William B. Wallace was a First Lieutenant in Woodford’s First Virginia Brigade in the Revolutionary War.  In a letter dated October 28, 1938, to Mrs. L. Prentice Bradley of Morganfield, Kentucky, from A. D. Hiller, Executive Assistant to the Administrator of the Kentucky Agency, he states that William B. Wallace was a Lieutenant in the 1st Regiment of Artillery, also in September 1775, in Colonel William Woodford’s Second Virginia Regiment.  He was allowed two hundred acres of bounty land for his service during the Revolutionary War (Warrant #2441 – 200 acres – issued March 27, 1794), and was also allowed a pension at the rate of $400 per year, under the Act of May 15, 1828 (Certificate #153, issued August 3, 1829), at which time he was a resident of Kentucky.

William Brown Wallace died June 21, 1833, during the cholera epidemic; his wife, Barbara Fox Wallace, followed him within a few or hours or days.

Will of William L. Martin – Larue County

William L. Martin was featured in an earlier post – so much information was on his gravestone!  William was the son of Hartwell Martin and Sallie Porter.  The family was from Charles City County in Virginia.  William L. was born there May 26, 1782, on the banks of the James River. 

In 1807 William Martin married Sarah Shofner, daughter of Henry Shofner and Cloe Hart.  Henry was a veteran of the Revolutionary War. 

William and Sarah had only one child – Henry Martin – born March 22, 1808.  He married Mary Dearen on December 24, 1828, and had many children, including seven listed in their grandfather’s will – William D., Harriet A., Henry P., James W.,  Paschal W., Sally A. and Corrintha C. Martin.  William D. must have been the oldest.  He lived with his grandparents in 1850, where the census of Larue County lists him as 20, and as a student.

William L.’s wife, Sarah, was the recipient of his entire estate.  She died in 1886 at the age of 94 years.  After her death her son and grandchildren received their inheritance.

Will of William L. Martin

Larue County Will Book 1, Pages 83-84

In the name of God, amen.  I, William L. Martin, being feeble in body but sound in mind and memory feel it to be my duty to dispose of my worldly effects that the good Lord hath seen cause to bless me with, do therefore make and publish this my last will and testament in the following words and forms.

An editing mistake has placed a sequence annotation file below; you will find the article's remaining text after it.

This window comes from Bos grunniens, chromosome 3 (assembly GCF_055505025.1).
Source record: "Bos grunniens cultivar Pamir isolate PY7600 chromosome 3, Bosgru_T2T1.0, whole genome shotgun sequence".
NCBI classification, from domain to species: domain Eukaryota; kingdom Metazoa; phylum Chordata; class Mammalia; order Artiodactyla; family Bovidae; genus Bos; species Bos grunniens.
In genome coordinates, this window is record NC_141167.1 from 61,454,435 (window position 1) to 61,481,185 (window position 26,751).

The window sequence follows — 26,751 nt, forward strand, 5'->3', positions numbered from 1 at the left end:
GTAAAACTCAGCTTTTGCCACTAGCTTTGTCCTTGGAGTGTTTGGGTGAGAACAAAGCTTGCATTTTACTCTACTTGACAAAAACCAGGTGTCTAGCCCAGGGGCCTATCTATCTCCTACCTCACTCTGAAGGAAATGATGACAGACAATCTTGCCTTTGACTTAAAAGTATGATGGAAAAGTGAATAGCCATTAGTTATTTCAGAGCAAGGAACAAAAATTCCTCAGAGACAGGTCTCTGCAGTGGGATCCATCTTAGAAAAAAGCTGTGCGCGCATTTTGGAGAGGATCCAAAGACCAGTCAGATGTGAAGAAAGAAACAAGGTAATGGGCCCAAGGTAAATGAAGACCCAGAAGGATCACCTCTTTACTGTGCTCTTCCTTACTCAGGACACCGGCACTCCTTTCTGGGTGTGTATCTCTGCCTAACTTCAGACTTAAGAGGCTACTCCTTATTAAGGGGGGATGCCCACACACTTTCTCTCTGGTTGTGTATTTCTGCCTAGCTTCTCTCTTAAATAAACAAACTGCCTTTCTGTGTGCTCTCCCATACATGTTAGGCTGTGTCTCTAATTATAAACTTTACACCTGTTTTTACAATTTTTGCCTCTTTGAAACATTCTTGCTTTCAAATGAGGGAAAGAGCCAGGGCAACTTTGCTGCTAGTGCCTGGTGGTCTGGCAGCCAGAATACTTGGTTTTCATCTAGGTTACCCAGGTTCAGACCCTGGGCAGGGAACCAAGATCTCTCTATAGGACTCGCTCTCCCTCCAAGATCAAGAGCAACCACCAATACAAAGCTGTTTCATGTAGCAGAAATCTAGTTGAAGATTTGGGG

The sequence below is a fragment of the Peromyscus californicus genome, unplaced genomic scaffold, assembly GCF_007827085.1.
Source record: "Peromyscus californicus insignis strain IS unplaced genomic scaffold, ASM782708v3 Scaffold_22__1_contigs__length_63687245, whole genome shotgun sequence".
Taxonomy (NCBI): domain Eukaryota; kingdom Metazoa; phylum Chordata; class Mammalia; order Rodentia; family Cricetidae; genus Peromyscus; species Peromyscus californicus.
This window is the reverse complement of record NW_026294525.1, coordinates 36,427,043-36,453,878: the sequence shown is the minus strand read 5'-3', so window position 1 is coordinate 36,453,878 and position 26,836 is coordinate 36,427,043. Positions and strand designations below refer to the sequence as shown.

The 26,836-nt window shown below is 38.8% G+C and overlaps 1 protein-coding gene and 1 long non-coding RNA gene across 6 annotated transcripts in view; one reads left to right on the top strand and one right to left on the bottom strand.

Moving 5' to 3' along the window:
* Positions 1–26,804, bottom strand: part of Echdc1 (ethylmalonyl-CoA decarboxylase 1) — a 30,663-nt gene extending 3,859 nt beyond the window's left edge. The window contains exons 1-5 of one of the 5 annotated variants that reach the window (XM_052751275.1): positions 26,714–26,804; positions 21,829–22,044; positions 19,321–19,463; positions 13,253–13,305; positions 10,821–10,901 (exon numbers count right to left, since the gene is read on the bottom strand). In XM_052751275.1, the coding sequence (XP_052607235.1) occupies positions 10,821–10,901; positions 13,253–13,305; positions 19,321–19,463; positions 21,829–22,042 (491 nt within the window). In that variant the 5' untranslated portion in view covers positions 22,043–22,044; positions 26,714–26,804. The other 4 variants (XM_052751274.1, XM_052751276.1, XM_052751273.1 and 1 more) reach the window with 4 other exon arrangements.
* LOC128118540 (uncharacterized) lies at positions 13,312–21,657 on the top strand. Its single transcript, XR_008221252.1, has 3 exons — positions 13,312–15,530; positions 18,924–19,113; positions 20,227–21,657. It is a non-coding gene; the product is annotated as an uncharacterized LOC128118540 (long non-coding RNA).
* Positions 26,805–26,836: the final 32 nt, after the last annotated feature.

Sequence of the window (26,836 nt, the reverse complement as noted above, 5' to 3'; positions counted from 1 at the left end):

It is my will and desire that all of my just debts be paid and that my body be decently interred after my death and that the residue of my estate be disposed of in the following manner.

First.  I will and bequeath all that I am possessed of consisting of all my lands, Negroes and perishable property and cash rates of money to my beloved wife Sarah Martin for and during her natural lifetime and in the event she should marry again she is only to have one third of my estate for her natural lifetime and further more she is to have the right to sell any of the property and convey the same at anytime she may think proper.

Second.  It is further my will and desire that my beloved grandson, William D. Martin, have, and I do hereby give to him my farm, the one on which I now live in the County of Larue in the State of Kentucky, he to have possession of the same at the death of my wife, and I also give to him my black woman Malvina, my girl, Martha Jane, the boy John, the boy Tam and the boy Davy, and my said grandson named aforesaid is to have possession of the Negroes named above at the death of my wife.

Thirdly, it is my will and desire that my beloved son, Henry Martin, have and I do hereby give and bequeath to him the farm and tract of land on which he now lives, situated on the Little South Fork of Nolin, Larue County, Kentucky, and also four hundred dollars in money to have the possession of property and money at the death of my wife.

Fourth.  It is my will and desire that my three granddaughters, Harriett A., Sarah A, and Corrintha C. Martin, have at the death of my wife and I hereby give to each of them one hundred dollars.

Fifthly.  It is further my will and desire that at the death of my wife that all of the residue of my property not disposed of above be sold and the proceeds after same and the residue of my money

or evidence of the same not disposed of above be equally divided between and I hereby give the same to my three grandsons, Henry P, James W. and Paschal W. Martin.